Data dive

Why this large Colorado school district isn’t focused on its achievement gaps

PHOTO: Nicholas Garcia
A student at Vista Peak in Aurora works on an assignment.

The Colorado Department of Education earlier this week published data that show how different groups of students performed on the state’s English and math tests.

We’re dissecting the data a couple different ways. Our first look Wednesday examined the racial achievement gaps in the state’s 10 largest school districts and found that Denver and Boulder had the widest.

Today, we’re looking at gaps through a socioeconomic lens. Schools measure poverty by how many students qualify for government subsidized lunches. We’ve compared test results for students who qualify for free or reduced-priced meals and for those who don’t.

Students in poverty can face a myriad of challenges that impact learning: unstable housing, chronic absenteeism due to family responsibilities and health problems such as uncontrolled asthma or tooth decay.

Not surprisingly, the poverty gaps are similar to those based on race: Denver and Boulder have the largest gaps at more than 40 percentage points. Most of the other large school districts have gaps in the low to mid-30s.

Aurora Public Schools and Colorado Springs District 11 have much smaller gaps, mostly in the teens or low 20s. That’s not necessarily because their poor students are doing better than their peers across the state. It’s because their more affluent students aren’t passing the math and English tests.

Here’s a look at the results:

Aurora Superintendent Rico Munn said his concern isn’t about closing gaps, but improving outcomes for all students.

“We need to lift all boats,” he said. “We’re not in a situation where there is some group that is way outperforming another.”

That doesn’t mean Munn and his team aren’t keeping track of the gaps. He said it’s important to understand the unique challenges each student population faces.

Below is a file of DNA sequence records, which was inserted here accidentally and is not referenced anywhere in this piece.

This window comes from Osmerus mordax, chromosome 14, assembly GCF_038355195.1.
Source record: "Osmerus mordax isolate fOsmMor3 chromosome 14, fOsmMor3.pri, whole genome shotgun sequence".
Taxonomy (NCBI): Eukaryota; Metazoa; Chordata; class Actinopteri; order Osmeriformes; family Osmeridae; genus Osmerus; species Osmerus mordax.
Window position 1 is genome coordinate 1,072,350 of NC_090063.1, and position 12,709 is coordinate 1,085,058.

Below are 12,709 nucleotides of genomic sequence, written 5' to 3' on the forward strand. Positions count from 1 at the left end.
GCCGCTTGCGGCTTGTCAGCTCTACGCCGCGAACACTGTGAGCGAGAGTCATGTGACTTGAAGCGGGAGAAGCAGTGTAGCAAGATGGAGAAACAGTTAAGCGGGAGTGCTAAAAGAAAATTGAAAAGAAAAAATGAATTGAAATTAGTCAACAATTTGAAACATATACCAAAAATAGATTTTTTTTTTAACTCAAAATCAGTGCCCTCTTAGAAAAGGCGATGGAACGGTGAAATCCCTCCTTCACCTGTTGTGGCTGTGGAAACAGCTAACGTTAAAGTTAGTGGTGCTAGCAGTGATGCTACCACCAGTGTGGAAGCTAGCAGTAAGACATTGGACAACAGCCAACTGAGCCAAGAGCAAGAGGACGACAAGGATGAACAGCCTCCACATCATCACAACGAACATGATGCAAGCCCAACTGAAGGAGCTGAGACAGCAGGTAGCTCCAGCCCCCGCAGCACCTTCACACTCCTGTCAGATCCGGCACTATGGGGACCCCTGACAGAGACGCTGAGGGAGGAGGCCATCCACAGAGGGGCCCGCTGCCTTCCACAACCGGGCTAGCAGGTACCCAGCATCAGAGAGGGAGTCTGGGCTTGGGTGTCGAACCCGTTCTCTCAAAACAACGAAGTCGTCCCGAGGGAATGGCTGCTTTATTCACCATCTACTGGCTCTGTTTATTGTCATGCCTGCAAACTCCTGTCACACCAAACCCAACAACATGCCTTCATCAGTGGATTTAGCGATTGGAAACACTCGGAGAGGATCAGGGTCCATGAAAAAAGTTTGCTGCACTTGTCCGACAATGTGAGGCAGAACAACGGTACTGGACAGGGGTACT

“What we don’t want is for someone’s demographic profile to determine their outcomes,” Munn said.

The inner-suburban Denver school district has launched a series of reform efforts to boost student learning. Teachers districtwide have been trained on how to better engage students. A group of schools in the Original Aurora neighborhood, near the Denver border, has been granted more freedom to make changes to address student needs. And the district has also rolled out a new math curriculum.

you got data

Can Colorado do a better job of sharing school report cards with parents? Data advocates say yes.

PHOTO: Denver Post file

Just as the Colorado State Board of Education is expected to approve the latest round of school quality ratings, a national organization is calling on all states to do a better job of providing this kind of information to parents and taxpayers.

The Data Quality Campaign last week released a report highlighting states that are providing more and clearer data on its schools. Colorado, once known as a leader in collecting and sharing school data, was not among the all-star list.

The Washington-based nonprofit, which advocates for school data transparency across the nation, is suggesting states use plain language, disaggregate more data and communicate specific education priorities to parents and the public.

The campaign and other supporters of making school data more public believe the information can empower school leaders, teachers and parents to make better decisions for students.

“Colorado has long been a leader in making sure there is robust data,” said Brennan Parton, the Data Quality Campaign’s director of policy and advocacy. “But if you want the normal mom, community member, or policy maker to understand the data, maybe the goal shouldn’t be comprehensive and complex but meaningful and useful.”

State education department officials acknowledged they could do a better job of making data more accessible to parents, but said in a statement this week that they do not consider its annual “school performance framework” to be a report card for schools.